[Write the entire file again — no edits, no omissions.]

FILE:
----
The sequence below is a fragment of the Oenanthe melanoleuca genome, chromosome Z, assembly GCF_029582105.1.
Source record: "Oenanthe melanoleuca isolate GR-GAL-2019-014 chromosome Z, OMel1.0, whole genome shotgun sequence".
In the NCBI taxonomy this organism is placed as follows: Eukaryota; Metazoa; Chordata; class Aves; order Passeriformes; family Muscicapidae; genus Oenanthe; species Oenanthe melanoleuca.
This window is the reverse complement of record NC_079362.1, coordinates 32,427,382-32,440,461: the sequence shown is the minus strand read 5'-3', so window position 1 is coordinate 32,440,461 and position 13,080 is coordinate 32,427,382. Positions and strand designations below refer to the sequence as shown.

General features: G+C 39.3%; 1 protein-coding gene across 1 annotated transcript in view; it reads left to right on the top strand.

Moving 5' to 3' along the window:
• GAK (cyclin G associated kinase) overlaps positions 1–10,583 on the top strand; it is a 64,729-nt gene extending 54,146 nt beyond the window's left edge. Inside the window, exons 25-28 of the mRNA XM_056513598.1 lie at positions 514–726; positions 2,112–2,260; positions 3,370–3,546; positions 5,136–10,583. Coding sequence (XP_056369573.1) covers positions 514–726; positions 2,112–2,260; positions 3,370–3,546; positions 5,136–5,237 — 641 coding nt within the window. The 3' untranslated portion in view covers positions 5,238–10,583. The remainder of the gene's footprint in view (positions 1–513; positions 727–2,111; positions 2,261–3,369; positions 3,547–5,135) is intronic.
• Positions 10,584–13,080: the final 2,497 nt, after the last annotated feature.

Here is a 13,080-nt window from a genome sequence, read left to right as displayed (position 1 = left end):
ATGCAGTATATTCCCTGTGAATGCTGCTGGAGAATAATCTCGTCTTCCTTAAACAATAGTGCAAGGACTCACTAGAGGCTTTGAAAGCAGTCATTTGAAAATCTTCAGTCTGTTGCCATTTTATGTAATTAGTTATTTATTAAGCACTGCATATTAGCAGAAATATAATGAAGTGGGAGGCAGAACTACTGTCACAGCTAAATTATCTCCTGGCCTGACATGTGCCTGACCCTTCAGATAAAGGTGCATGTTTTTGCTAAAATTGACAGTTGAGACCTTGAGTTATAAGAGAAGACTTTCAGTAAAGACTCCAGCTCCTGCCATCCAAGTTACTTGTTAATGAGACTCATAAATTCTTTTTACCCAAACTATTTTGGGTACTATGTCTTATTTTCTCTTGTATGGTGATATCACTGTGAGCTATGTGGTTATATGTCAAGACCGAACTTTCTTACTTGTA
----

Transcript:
The sequence below is a fragment of the Oenanthe melanoleuca genome, chromosome Z, assembly GCF_029582105.1.
Source record: "Oenanthe melanoleuca isolate GR-GAL-2019-014 chromosome Z, OMel1.0, whole genome shotgun sequence".
In the NCBI taxonomy this organism is placed as follows: Eukaryota; Metazoa; Chordata; class Aves; order Passeriformes; family Muscicapidae; genus Oenanthe; species Oenanthe melanoleuca.
This window is the reverse complement of record NC_079362.1, coordinates 32,427,382-32,440,461: the sequence shown is the minus strand read 5'-3', so window position 1 is coordinate 32,440,461 and position 13,080 is coordinate 32,427,382. Positions and strand designations below refer to the sequence as shown.

General features: G+C 39.3%; 1 protein-coding gene across 1 annotated transcript in view; it reads left to right on the top strand.

Moving 5' to 3' along the window:
• GAK (cyclin G associated kinase) overlaps positions 1–10,583 on the top strand; it is a 64,729-nt gene extending 54,146 nt beyond the window's left edge. Inside the window, exons 25-28 of the mRNA XM_056513598.1 lie at positions 514–726; positions 2,112–2,260; positions 3,370–3,546; positions 5,136–10,583. Coding sequence (XP_056369573.1) covers positions 514–726; positions 2,112–2,260; positions 3,370–3,546; positions 5,136–5,237 — 641 coding nt within the window. The 3' untranslated portion in view covers positions 5,238–10,583. The remainder of the gene's footprint in view (positions 1–513; positions 727–2,111; positions 2,261–3,369; positions 3,547–5,135) is intronic.
• Positions 10,584–13,080: the final 2,497 nt, after the last annotated feature.

Here is a 13,080-nt window from a genome sequence, read left to right as displayed (position 1 = left end):
ATGCAGTATATTCCCTGTGAATGCTGCTGGAGAATAATCTCGTCTTCCTTAAACAATAGTGCAAGGACTCACTAGAGGCTTTGAAAGCAGTCATTTGAAAATCTTCAGTCTGTTGCCATTTTATGTAATTAGTTATTTATTAAGCACTGCATATTAGCAGAAATATAATGAAGTGGGAGGCAGAACTACTGTCACAGCTAAATTATCTCCTGGCCTGACATGTGCCTGACCCTTCAGATAAAGGTGCATGTTTTTGCTAAAATTGACAGTTGAGACCTTGAGTTATAAGAGAAGACTTTCAGTAAAGACTCCAGCTCCTGCCATCCAAGTTACTTGTTAATGAGACTCATAAATTCTTTTTACCCAAACTATTTTGGGTACTATGTCTTATTTTCTCTTGTATGGTGATATCACTGTGAGCTATGTGGTTATATGTCAAGACCGAACTTTCTTACTTGTA